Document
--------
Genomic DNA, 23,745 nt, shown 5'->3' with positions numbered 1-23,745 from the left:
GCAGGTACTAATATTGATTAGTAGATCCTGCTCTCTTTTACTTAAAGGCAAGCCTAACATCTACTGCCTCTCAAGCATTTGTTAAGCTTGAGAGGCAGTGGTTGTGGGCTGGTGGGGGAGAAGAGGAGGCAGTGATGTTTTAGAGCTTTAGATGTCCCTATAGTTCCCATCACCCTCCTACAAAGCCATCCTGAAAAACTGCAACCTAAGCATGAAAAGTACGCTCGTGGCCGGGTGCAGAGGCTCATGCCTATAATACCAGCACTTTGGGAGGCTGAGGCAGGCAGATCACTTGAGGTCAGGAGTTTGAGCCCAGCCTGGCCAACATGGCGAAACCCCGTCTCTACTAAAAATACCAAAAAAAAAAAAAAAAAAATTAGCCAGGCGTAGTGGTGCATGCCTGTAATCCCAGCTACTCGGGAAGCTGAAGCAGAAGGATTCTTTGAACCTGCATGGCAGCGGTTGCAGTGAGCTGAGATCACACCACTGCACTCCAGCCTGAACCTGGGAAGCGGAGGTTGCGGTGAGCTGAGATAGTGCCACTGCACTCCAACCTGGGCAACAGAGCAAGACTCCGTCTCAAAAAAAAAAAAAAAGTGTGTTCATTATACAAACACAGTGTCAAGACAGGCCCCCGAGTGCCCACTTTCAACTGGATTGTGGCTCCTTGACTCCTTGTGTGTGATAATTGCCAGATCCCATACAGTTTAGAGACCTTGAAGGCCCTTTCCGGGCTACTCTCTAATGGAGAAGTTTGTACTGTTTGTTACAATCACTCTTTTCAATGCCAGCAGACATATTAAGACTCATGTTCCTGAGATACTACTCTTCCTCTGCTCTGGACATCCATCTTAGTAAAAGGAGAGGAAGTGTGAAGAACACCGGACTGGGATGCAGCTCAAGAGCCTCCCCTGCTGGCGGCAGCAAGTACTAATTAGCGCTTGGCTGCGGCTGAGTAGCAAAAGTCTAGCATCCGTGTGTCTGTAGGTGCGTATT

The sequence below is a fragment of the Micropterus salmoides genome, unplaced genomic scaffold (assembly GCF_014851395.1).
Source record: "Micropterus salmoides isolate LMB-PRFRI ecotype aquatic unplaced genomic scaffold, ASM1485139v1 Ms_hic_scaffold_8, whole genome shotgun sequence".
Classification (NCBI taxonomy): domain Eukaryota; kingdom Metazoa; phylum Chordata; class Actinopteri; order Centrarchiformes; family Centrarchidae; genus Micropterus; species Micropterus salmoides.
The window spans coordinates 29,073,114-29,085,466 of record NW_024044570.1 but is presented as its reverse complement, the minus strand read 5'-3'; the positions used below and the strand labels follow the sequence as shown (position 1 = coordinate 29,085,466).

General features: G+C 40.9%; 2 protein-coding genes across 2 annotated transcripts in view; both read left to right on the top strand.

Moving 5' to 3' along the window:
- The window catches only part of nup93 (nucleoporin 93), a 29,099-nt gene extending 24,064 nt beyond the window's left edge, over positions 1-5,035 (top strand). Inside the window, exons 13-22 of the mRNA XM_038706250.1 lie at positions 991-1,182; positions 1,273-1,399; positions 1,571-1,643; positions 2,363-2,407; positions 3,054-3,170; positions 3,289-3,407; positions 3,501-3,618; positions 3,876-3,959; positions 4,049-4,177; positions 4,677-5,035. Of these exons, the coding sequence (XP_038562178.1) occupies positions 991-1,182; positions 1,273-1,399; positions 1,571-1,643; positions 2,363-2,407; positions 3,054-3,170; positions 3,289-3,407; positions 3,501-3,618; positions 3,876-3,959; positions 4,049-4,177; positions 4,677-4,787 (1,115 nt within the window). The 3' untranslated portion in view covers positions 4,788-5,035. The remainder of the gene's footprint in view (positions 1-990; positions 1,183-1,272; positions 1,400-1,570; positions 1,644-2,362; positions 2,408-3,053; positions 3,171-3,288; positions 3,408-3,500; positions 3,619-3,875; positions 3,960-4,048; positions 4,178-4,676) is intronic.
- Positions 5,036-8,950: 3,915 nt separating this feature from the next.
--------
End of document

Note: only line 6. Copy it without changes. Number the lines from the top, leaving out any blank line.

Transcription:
The window spans coordinates 29,073,114-29,085,466 of record NW_024044570.1 but is presented as its reverse complement, the minus strand read 5'-3'; the positions used below and the strand labels follow the sequence as shown (position 1 = coordinate 29,085,466).